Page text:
Our sixth literary walk linked the Regent Road, Edinburgh’s early19th century eastern approach road, with Holyrood and the Canongate . An image of afternoon light on New Calton Cemetery, much as we experienced, turned the thoughts of Robert Louis Stevenson, in far off Samoa, to home:
Hard by the house of kings, repose the dead,
My dead, the ready and the strong of word,
The sea bombards their founded towers; the night
Thrills pierced with their strong lamps. The artificers,
One after one, here in this grated cell,
Where the rain erases and the rust consumes,
Fell upon lasting silence..
Suggested Reading: Regent Road to Abbey Hill:
- Stevenson, RLS: “Edinburgh Picturesque Notes”: RLS writes of the view southwards from the top of Calton Hill, from where he could pick out former city jail and the High School yards: In the one you may perhaps see female prisoners taking exercise like a string of nuns; in the other, schoolboys running at play and their shadows keeping step with them..
Henry, Lord Cockburn: Writing in “Memorials of His Time” Cockburn observes how by 1816 quarrying activities on the edge Salisbury Crags had considerably widened the footpath running along the bottom of the crags, since his first youthful scrabble up there in 1788.
WE Henley: “From A Window in Princes Street”: Above the Crags that fade and gloom/Starts the bare knee of Arthur’s Seat…
John Whitworth: “The Big School”: It grows from one of Edinburgh’s seven hills/ This pagan temple on its jutty shelf/ Extends its railway blackened-vertical? Severe and chaste as Pallas is herself…
Wordsworth, Dorothy: “Recollection of a Tour Made in Scotland 1803″, contains a description of a climb up Arthur’s Seat: …We sate down on a stone not far from (St Anthony’s) chapel overlooking pastoral hollow as wild and solitary as any in the Heart of the Highland Mountains…
Knox, Williiam: Knox is buried close to the Stevenson mausoleum. His poem “Morality” was a favourite of Abraham Lincoln (whose memorial can be seen in the nearby Calton Old Cemetery:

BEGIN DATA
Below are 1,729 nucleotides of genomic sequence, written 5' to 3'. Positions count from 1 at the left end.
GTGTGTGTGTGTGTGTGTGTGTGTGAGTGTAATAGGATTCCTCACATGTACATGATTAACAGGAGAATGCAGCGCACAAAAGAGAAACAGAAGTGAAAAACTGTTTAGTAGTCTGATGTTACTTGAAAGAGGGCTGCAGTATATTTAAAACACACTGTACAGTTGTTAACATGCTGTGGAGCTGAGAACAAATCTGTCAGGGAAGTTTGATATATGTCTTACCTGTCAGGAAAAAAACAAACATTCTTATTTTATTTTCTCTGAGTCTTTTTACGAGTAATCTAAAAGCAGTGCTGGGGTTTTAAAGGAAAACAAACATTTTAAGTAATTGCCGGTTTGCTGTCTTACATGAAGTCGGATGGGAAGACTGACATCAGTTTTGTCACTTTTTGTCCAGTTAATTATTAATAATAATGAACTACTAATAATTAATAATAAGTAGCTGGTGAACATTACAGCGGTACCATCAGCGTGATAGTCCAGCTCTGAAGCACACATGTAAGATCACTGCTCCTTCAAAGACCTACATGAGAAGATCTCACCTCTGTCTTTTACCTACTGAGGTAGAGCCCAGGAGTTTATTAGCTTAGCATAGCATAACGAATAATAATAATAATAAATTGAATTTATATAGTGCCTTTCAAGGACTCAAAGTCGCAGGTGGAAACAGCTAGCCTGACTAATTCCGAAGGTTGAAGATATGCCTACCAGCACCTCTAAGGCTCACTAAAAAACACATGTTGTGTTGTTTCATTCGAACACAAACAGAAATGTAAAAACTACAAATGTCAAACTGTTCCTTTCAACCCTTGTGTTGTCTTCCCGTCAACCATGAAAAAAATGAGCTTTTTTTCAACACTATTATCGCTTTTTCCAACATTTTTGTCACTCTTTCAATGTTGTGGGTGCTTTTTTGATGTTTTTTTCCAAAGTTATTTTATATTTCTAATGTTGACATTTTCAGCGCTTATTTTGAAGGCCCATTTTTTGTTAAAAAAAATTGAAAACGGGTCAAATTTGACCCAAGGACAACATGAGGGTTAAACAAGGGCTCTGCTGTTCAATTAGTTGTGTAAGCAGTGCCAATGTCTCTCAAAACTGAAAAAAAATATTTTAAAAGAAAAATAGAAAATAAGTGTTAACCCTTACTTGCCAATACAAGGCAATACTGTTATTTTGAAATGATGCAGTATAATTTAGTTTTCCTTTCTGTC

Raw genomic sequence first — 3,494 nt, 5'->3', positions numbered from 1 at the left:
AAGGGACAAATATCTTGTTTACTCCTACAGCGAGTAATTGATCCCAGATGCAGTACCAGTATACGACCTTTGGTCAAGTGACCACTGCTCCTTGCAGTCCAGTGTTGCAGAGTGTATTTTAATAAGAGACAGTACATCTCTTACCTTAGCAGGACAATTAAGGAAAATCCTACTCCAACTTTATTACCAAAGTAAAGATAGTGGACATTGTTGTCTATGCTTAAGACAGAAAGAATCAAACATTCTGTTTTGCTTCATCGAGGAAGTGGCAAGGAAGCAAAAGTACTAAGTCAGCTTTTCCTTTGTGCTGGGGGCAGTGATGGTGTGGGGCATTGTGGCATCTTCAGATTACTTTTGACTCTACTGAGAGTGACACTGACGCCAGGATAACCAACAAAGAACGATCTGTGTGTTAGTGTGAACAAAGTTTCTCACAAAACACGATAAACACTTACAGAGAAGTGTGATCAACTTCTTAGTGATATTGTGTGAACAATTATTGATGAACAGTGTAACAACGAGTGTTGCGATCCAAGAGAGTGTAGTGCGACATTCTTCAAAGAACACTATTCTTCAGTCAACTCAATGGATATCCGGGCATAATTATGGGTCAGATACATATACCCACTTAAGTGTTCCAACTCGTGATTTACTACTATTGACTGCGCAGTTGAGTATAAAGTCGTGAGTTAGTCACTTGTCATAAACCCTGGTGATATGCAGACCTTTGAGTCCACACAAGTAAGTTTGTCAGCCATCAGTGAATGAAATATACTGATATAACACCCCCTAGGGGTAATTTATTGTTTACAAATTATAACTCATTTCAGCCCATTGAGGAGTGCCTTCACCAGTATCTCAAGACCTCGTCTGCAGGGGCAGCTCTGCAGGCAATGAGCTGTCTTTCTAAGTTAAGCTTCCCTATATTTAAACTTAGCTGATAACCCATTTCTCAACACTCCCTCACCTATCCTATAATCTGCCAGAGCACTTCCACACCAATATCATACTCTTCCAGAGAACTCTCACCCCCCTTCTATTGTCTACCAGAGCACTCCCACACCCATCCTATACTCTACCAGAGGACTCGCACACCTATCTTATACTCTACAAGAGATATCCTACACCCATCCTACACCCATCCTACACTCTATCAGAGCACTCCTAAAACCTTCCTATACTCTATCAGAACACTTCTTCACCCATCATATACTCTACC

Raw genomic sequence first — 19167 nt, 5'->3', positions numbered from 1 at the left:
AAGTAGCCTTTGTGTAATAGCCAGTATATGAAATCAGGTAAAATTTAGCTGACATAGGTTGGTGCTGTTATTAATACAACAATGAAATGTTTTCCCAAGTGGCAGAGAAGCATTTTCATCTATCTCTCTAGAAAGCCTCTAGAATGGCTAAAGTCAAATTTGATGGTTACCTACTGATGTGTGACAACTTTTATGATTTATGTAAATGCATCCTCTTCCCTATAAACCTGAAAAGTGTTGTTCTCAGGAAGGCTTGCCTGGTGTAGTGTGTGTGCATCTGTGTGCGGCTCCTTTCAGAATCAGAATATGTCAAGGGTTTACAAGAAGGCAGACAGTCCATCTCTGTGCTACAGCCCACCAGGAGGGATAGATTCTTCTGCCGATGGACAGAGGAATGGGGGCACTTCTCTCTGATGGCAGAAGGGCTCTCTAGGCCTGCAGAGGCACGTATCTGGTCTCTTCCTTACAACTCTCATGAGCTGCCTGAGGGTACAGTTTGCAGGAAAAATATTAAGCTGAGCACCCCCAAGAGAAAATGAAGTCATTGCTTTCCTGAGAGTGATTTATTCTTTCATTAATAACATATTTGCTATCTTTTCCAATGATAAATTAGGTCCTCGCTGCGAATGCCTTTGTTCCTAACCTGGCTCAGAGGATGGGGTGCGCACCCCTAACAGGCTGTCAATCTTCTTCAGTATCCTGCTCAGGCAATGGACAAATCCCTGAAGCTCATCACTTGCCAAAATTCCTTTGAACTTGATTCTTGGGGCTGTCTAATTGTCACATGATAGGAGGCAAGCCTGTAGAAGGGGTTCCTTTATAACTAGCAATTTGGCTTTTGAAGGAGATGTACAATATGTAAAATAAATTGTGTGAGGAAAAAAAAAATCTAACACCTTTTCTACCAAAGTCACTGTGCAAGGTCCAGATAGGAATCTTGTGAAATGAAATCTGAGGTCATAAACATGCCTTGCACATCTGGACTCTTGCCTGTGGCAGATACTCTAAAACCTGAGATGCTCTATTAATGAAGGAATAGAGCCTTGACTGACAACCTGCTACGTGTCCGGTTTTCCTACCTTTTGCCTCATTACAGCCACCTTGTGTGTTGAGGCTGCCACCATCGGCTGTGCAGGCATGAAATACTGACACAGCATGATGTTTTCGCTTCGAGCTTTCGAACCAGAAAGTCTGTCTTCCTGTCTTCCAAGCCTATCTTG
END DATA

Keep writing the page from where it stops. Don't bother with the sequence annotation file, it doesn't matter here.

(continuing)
O why should the spirit of mortal be proud!
Like a fast flitting meteor, a fast flying cloud,
A flash of the lightning, a break of the wave –
He passes from life to his rest in the grave.
The leaves of the oak and the willow shall fade,
Be scattered around and together be laid;
As the young and the old, and the low and the high,
Shall moulder to dust, and together shall lie.
More details on the life of Know and the full text of Mortality may be found on the Scottish Poetry Library website.
For further details of the quotations of the Canongate Wall, part of the new Parliament Building visit:
Edwin Morgan’s “Open Doors” specially commissioned poem for the opening of the parliament can be found on the Scottish Poetry Library’s online collection:
- Scott, Sir Walter: Waverley – how Jacobite Soldiers enjoyed the tavern in White Horse Close
- Smollet, Tobias: Expedition of Humphry Clinker, 1771, many editions and Kindle download: an entertaining fictitious account of a visit to Edinburgh in the 1770s. Smollet’s sister lived in St John’s Street where Burns also attended the Masonic Lodge.
- Johnson, Samuel: Journal to the Western Isles – Dr J, whilst staying at Boyd’s Inn (just off what is now St Mary’s Street), was not at all happy, when a waiter “with greasy fingers” put a lump of sugar in his lemonade. We are told that “the Doctor with indignation threw it out the window”
See also blog for 7th October for more on Robert Fergusson and 18th Century Edinburgh theatre.